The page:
“This is a timely initiative as the government is deciding whether or not we will have a new bill: a comprehensive immigration reform,” said Julian, a native of the Philippines. “Our goals were to create an awareness of the plight of our immigrant/migrant brothers and sisters and to rally support for them.”

Holding this forum was Julian’s idea. “When I became director of the center four months ago, it was still referred to as the Immigration Center,” he said. “I saw the needs of the immigrants and migrants as more than just getting regularized here. The needs are various, hence, I changed the name into the Migrant Center at the Church of St. Francis of Assisi. The public forum had a dual purpose. To launch the center and to promote awareness of the need to be in solidarity with our immigrant/migrant brothers and sisters.”

Andrew said that “because of the location of the church and the people that we attract from different countries, it is a fitting place to have a migrant center. The new set-up has many volunteers trained in paperwork that can be of assistance to migrants’ questions,” he said. “It also has a part-time immigration lawyer who works with clients and oversees the volunteers. The mission statements of both HNP and St. Francis Parish speak of welcoming and working with migrants.”

Julian agreed that the mission of the center fits with the goals and charism of the Province. “The Migrant Center puts the parish at the front and center of the Provincial initiative to reach out and minister to the poor and the alienated. In terms of partnership in ministry, many people in the parish are involved. For me personally, it is walking with our sisters and brothers, the immigrants and migrants, being in solidarity with them, and encountering and welcoming Christ in them.”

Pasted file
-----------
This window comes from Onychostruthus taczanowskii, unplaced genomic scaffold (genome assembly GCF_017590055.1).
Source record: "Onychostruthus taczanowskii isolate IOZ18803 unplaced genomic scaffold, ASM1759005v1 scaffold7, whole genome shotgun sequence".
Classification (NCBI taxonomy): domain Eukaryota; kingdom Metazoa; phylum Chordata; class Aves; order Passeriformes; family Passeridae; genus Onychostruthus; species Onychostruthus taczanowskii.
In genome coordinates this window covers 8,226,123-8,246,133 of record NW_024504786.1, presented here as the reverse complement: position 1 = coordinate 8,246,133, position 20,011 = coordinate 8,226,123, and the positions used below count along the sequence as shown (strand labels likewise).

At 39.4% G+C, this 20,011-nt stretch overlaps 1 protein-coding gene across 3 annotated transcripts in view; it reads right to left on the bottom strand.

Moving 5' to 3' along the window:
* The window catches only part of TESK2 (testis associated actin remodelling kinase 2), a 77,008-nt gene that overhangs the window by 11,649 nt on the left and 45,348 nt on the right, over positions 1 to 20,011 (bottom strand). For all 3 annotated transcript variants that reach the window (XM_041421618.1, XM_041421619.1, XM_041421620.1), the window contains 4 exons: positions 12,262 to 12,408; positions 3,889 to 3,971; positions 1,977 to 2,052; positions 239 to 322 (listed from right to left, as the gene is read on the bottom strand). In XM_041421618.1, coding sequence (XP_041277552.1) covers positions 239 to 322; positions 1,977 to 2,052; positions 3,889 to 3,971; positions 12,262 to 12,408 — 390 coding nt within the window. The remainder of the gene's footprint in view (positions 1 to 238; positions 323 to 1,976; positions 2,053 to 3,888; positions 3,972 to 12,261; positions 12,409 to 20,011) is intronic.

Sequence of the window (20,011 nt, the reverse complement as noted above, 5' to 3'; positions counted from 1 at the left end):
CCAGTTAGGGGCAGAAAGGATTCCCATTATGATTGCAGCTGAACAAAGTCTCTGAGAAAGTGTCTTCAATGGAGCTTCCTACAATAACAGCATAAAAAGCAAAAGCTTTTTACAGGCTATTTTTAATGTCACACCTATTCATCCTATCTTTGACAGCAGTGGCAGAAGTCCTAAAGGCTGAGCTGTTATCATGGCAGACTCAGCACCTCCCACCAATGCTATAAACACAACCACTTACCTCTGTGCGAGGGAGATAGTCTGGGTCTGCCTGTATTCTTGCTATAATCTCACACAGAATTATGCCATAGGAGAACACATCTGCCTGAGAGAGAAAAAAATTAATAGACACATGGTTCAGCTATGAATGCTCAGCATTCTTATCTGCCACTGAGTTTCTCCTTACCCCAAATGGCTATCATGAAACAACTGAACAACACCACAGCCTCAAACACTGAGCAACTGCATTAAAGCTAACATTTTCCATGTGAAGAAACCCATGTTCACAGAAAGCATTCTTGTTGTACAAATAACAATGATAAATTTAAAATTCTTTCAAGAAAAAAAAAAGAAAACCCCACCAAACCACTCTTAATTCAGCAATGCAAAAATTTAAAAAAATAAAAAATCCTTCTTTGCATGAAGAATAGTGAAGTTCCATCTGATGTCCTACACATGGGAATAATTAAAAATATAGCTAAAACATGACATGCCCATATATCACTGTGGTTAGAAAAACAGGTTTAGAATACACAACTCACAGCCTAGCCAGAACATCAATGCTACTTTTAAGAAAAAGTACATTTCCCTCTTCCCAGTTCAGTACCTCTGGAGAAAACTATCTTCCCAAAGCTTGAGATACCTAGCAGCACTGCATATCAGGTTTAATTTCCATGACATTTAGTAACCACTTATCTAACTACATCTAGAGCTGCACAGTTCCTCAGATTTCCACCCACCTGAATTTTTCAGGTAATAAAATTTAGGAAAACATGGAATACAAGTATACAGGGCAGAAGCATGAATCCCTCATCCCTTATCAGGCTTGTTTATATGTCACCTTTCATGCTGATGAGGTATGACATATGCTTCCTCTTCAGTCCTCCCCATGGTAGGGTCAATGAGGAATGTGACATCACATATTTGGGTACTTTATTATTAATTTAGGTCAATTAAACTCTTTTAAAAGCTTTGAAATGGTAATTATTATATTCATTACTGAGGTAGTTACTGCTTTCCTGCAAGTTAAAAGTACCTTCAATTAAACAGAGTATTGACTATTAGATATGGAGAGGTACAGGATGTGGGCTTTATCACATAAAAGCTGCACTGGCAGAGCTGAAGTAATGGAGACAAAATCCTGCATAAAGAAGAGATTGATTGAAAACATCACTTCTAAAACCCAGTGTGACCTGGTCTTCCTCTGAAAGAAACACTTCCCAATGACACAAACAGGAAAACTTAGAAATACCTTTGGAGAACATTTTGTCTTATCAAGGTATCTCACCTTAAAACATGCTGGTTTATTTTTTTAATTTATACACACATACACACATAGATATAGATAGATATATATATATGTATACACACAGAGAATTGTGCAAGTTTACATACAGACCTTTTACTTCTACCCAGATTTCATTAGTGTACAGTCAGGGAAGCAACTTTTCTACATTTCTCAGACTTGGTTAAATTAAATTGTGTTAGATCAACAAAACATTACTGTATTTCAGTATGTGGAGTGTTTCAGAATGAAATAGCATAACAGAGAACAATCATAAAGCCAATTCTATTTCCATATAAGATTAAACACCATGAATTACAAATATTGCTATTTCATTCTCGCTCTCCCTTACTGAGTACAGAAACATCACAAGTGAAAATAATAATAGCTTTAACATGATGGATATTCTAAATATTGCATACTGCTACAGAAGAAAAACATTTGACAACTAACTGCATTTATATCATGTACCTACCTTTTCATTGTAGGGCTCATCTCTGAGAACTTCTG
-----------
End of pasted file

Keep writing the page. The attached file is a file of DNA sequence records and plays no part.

A photo of Julian at the podium appeared in an article titled “Migrant Center Launched in New York City” that appeared Nov. 9 in Inquirer Global Nation. Other photos of the event can be found on the Migrant Center’s Facebook page.

The Migrant Center is organizing a variety of events and programs including ESL (English as a second language) classes, a medical clinic, a women’s support group, a monthly immigration clinic, a series of presentations on immigration and a 40-hour immigration course. Julian said he welcomes volunteers to help with the organization’s many initiatives.

National Reform Efforts 
As this ministry gets off the ground, ministries and friars around the Province have been working to urge lawmakers to reform the country’s immigration laws. Last week, many participated in the U.S. Conference of Catholic Bishops’ national call-in day to support immigration reform.

Earlier this month, friars from the OFM provinces of the United States gathered outside the office of Speaker John Boehner in Cincinnati to present a letter urging the government to reform its laws. Information was posted on the English-speaking Conference’s blog in a post titled “Justice and Peace Leaders Lobby Speaker Boehner on Immigration Reform.”

In October, friars and their partners-in-ministry joined roughly 20,000 people in Washington to rally for immigration reform.

 Jocelyn Thomas is director of communications for Holy Name Province. Photos were provided by Octavio Duran, OFM.